Tuesday, July 26, 2011

1,000 arms are not nearly enough

You’d have to be Avaloketeshvara – the Buddha of Compassion, with his 11 heads to hear the cries of the suffering beings in the world and 1,000 arms, with an eye in the center of each palm, to see the suffering and reach out to the multitudes – to comprehend this week in the world.

Seventy-six people killed in Norway by one man with confused views. A famine is declared is southern Somalia; the U.N. children’s agency -- one of the few groups that does operate in the area -- said Friday that nearly 800,000 children are at risk of dying without urgent assistance and that tens of thousands of people may have already have died in the country's famine, which has prompted Somalis to walk for days in hopes of reaching a refugee camp in neighboring Kenya.

Amy Winehouse died at age 27, after a brief career of song and conspicuous consumption of substances. She choose – famously – not to go to rehab, not to face her problems rather than try to wash them away, but society celebrated that.

So much sorrow in the world. Not an unusual week, perhaps – a gunman instead of an overcrowded, unsafe ferry in southeast Asia; a famous singer instead of the addict on the corner; the famine is not new this week. But it hits me in the heart, maybe because a friend writes that he has moved into his father’s hospital room maybe because a 23-year-old girl who had played on grade school soccer teams with my son died in a car crash. Every person who died in Norway, everyone who dies in Africa after walking for miles to try to survive, is dear, is important.

A thousand arms can’t begin to take in all the suffering.

Then comfort comes in an unlikely source – an emailed link from a non-Buddhist friend to an interview in Rolling Stone (not a place I often look for wisdom) with the man who’s said to be the reincarnation of Avaloketeshvara: The Dalai Lama. (Note: The Karmapa also is considered by many to be a reincarnation.)

Conducting the interview – is Melissa Mathison who was the screenwriter for “Kundun,” a film about the DL’s life, and has known him since 1990.

Does evil exist in the world? she asks. He replies:

The seed of evil, from my viewpoint, is hate. On that level, we can say that everyone has that seed. As far as sort of potential of murder is concerned, every person has that potential. Hatred. Anger. Suspicion. These are the potentials of negative acts.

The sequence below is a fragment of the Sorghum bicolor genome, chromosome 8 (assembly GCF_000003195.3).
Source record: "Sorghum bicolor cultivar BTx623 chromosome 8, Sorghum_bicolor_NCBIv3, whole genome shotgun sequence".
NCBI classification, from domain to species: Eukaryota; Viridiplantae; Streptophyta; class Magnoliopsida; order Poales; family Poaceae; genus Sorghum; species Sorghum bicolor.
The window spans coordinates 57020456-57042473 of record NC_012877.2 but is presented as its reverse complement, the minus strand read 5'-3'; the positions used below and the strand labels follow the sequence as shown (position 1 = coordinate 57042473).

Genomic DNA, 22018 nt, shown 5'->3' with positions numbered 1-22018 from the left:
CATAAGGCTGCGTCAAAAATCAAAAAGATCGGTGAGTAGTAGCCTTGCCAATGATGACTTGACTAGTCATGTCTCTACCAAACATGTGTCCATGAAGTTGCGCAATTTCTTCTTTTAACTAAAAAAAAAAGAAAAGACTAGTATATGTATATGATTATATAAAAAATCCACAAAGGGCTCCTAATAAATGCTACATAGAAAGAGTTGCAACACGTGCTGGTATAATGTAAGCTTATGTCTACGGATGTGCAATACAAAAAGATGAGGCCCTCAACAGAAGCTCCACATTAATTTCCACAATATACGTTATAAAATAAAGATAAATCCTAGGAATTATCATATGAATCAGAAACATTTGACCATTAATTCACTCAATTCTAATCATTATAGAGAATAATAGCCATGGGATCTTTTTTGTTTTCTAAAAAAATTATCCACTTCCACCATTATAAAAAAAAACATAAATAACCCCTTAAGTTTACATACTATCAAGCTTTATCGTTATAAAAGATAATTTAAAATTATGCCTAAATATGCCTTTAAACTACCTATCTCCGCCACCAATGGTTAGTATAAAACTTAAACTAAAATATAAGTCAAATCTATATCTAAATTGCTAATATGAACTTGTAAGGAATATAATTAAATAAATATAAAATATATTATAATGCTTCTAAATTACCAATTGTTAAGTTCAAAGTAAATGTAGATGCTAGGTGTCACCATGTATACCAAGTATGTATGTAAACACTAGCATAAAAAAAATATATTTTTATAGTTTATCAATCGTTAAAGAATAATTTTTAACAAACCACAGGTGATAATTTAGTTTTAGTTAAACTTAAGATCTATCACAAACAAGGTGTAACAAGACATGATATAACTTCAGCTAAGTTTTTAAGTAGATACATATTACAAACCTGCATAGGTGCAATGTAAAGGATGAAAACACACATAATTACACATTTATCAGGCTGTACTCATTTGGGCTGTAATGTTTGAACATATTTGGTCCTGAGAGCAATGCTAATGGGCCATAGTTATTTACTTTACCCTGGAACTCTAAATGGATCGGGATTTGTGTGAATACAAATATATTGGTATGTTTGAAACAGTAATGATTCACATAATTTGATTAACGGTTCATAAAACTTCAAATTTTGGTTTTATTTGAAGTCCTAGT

There is also the potential for mercy. Forgiveness. Tolerance. These also, everyone has this potential.

Evil means that the negative potential has become manifest. The positive remains dormant.

Dormant, but there. This is how the bodhisattvas keep going, keep trying to fulfill their vows to bring all sentient beings to Nirvana before going there themselves.

We reap what we sow. Hatred breeds hatred. If we cultivate the seeds of anger and aggression, that’s what we get. If we instead tend gardens or mercy and tolerance, we’ll have a different environment.

How do we create mercy and tolerance, and avoid the clinging vines of anger and aversion?

I often tell people that this century should be century of dialogue. Peace will not come from thought or from Buddha. Peace must be built by humans, through action. So that means, whenever we face problem — dialogue. That's the only way. For that, we need inner disarmament. So our work should make a little contribution to materialize a peaceful, compassionate world later this century. That's my wish. It will not come immediately. But we have to make the effort. This moment, it looks only like an idea. But every corner must make the effort. Then there is possibility. Then, if we fail in spite of that effort, no regret.

Is there an effort you can make in your corner to cultivate the seeds of peace and contentment? Can you wait patiently for a slow store clerk? Not snap back at a co-worker’s snide comment? Catch the ball of impatience and intolerance that’s rolling down the hill, gathering steam and growing bigger as it passes along a chain of interaction, each person adding his or her frustration and sending it down the line? Smile? At no one in particular?

I can’t comfort grieving parents – or children. I can’t figure out a way to get food to starving people. All the metta meditation in the world won’t change their circumstances.

But I can try to act with care and compassion for those people I do have contact with. I can donate to my local food bank, which is struggling to collect enough food to feed my neighbors. I can listen, without judgment, to the problems of those around me. I can offer a gentle response.

The best way to solve these problems is in the spirit of reconciliation. Talk. Listen. And discuss. That's the only way.

**The photo of the Somali woman and her child is by Brendan Bannon, taken from Doctors Without Borders. For more photos and details on what you can do visit


all other photos by the Associated Press


No comments:

Post a Comment